The safeguard mechanism is designed to ensure that there are mandatory obligations on greenhouse reductions from large businesses to not exceed their baseline emissions. Without a safeguard in the ERF design, emissions reductions by participants in the ERF could be nullified by emissions increases in other areas and businesses not participating in the ERF.

The safeguard mechanism – a baseline and credit emissions trading scheme – involves a fair degree of regulatory intrusion into the operations of liable businesses by mandating their individual baseline emissions.

While such high-handed regulation may be unwelcome, businesses would appreciate the lower cost of compliance to a baseline and credit scheme and the flexibilities built into the baseline setting process.

On the other hand, a “cap and trade” scheme is more market-based while imposing a higher cost of compliance on liable business.

This article is based on a post published on the Monash University website.

The Conversation

Gujji Muthuswamy is Industry Fellow, Faculty of Business and Economics at Monash University

This article was originally published on The Conversation. Read the original article.

Could a Chinese carbon cap pave the way for a global climate deal?


Grist

Chinese flag against sunLike sparring siblings, China and the United States — the world’s two biggest carbon dioxide emitters — keep passing the climate-action buck back and forth: “Why should I cut emissions if they don’t have to?” Well, China is either the more mature of the pair, or just majorly sucking up to Mama Earth. The country is reportedly gearing up to set firm limits on greenhouse-gas emissions, seriously weakening one of the U.S.’s go-to excuses for climate inaction.

China’s powerful National Development and Reform Commission has proposed an absolute cap on emissions starting in 2016. The proposal still needs to be accepted by the Chinese cabinet, but experts say the commission’s influence makes it likely to pass. China today also announced the details of trial carbon-trading programs that will roll out in seven regions by 2014. In February, the country had said it would implement a carbon tax, but…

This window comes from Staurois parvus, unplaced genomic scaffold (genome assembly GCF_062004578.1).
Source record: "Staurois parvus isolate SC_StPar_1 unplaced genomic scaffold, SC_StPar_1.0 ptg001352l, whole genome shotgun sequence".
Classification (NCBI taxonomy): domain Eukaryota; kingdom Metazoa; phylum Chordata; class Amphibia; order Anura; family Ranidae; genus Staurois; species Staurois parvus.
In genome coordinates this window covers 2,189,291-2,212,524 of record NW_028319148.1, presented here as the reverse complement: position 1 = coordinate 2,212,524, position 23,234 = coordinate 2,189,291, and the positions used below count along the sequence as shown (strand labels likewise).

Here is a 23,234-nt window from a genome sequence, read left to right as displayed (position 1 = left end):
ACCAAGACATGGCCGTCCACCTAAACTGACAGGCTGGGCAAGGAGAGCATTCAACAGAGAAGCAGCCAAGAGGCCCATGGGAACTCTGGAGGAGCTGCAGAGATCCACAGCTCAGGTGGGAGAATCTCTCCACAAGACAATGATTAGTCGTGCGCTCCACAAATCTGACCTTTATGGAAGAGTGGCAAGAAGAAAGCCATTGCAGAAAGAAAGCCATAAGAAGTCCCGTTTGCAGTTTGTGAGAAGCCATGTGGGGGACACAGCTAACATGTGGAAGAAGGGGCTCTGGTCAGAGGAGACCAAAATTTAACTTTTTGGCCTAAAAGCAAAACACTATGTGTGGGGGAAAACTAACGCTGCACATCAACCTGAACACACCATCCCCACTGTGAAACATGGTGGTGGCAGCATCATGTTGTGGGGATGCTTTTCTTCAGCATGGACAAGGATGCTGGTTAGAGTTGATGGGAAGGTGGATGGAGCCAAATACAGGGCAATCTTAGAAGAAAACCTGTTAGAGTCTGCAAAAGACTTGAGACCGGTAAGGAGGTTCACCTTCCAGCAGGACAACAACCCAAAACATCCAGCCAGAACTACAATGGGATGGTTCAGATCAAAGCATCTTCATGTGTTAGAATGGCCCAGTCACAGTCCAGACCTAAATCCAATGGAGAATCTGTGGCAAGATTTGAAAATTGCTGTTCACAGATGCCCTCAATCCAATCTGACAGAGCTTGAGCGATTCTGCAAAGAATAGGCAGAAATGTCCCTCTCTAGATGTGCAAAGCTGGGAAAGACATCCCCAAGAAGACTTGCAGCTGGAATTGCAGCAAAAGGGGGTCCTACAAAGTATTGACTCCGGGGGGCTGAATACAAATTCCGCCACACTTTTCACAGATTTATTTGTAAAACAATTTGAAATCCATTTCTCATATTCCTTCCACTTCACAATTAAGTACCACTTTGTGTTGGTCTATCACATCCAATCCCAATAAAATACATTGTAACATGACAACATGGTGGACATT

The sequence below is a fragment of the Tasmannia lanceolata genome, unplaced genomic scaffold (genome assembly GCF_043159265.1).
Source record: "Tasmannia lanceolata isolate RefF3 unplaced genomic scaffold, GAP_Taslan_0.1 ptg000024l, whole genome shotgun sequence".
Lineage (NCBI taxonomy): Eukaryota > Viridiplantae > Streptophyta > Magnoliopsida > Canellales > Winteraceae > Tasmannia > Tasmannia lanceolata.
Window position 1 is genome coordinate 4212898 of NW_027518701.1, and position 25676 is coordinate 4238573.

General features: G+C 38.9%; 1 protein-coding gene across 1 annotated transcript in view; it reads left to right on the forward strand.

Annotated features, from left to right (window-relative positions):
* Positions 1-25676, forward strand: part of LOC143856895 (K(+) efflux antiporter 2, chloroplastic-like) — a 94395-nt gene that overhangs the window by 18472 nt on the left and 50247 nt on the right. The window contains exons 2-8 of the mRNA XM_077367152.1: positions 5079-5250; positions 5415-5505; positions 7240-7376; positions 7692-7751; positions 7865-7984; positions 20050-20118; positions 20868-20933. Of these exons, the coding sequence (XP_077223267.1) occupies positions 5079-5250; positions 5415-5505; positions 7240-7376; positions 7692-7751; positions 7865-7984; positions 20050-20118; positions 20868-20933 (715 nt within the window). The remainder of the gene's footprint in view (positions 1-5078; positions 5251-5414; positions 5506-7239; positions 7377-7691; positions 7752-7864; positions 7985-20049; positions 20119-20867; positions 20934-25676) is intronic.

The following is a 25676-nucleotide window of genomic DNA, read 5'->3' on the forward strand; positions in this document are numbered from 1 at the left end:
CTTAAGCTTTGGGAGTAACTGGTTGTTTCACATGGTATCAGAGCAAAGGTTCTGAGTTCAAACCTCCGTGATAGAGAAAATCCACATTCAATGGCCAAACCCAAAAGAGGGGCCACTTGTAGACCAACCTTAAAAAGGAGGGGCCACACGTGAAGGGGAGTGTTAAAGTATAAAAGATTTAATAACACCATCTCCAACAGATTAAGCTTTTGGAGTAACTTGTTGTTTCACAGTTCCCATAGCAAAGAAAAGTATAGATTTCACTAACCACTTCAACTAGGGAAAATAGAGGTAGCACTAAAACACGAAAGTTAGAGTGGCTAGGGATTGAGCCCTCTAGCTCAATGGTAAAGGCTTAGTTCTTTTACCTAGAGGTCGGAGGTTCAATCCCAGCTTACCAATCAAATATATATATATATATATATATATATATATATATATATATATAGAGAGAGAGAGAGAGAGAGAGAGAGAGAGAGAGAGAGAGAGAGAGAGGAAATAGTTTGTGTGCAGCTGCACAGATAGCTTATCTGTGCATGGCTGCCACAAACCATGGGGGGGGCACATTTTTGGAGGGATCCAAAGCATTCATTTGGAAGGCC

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Check In: Day 2 of Holiday


I have had a most interesting couple of days on the road and in the bush. Currently I’m in a motel room at Woolgoolga, near Coffs Harbour on the mid-north coast of New South Wales, Australia. ‘Hardly the wild,’ I hear you say, and you’re quite right – it isn’t. The weather was beginning to change I noticed on the final leg of my day’s itinerary, so I decided to hide out in a motel room for the night – good decision, it’s pouring outside.

I won’t give all away – I’ll leave the main description of the holiday to the website – but just some of the ‘downlights’ of the first couple of days for this post.

I didn’t arrive at Cathedral Rock National Park until just on dark, but did get the tent up prior to darkness arriving – when it did, it was dark! The campfire took an eternity to get going as all of the timber was damp and by the time I got it started it was time for bed – all-be-it an early night (7.30pm). I had decided to not spend the money on replacing all of the gear I needed to replace for camping, following the loss of a lot of gear over the years due to storage, etc. I hadn’t done much in the way of bushwalking or camping for years due to injuries sustained in my car crash and a bad ankle injury, so I left it all a bit late. I figured that for this holiday I’d make do and replace the gear with quality gear before the next trip. In short, I’ll get by – but it would have been nice to have some good gear just the same. It was a very cold night let me tell you – and long.

When I reached the heights of my first walk today, standing on top of Cathedral Rock National Park, my digital camera decided to die on me. I knew there was something wrong with it during the ascent as it was really chugging away taking pictures. I did get a couple of reasonable panoramic shots on the top of Cathedral Rock before it died, so that was good. I took stills with the video camera I was using, so it wasn’t a complete loss. When I completed the Woolpack Rocks walk I made the trip to Coffs Harbour to seek a replacement and got one for a reasonable price. It’s just another compact and so I will also buy a digital SLR prior to my next trip I hope. My previous SLR was basically destroyed when the camera cap came off during a multiple day bushwalk and all manner of stuff got into it. It wasn’t digital so I didn’t bother repairing it.

So tomorrow – off to Dorrigo National Park I hope and several lengthy walks I haven’t done before. Hopefully the rain will clear.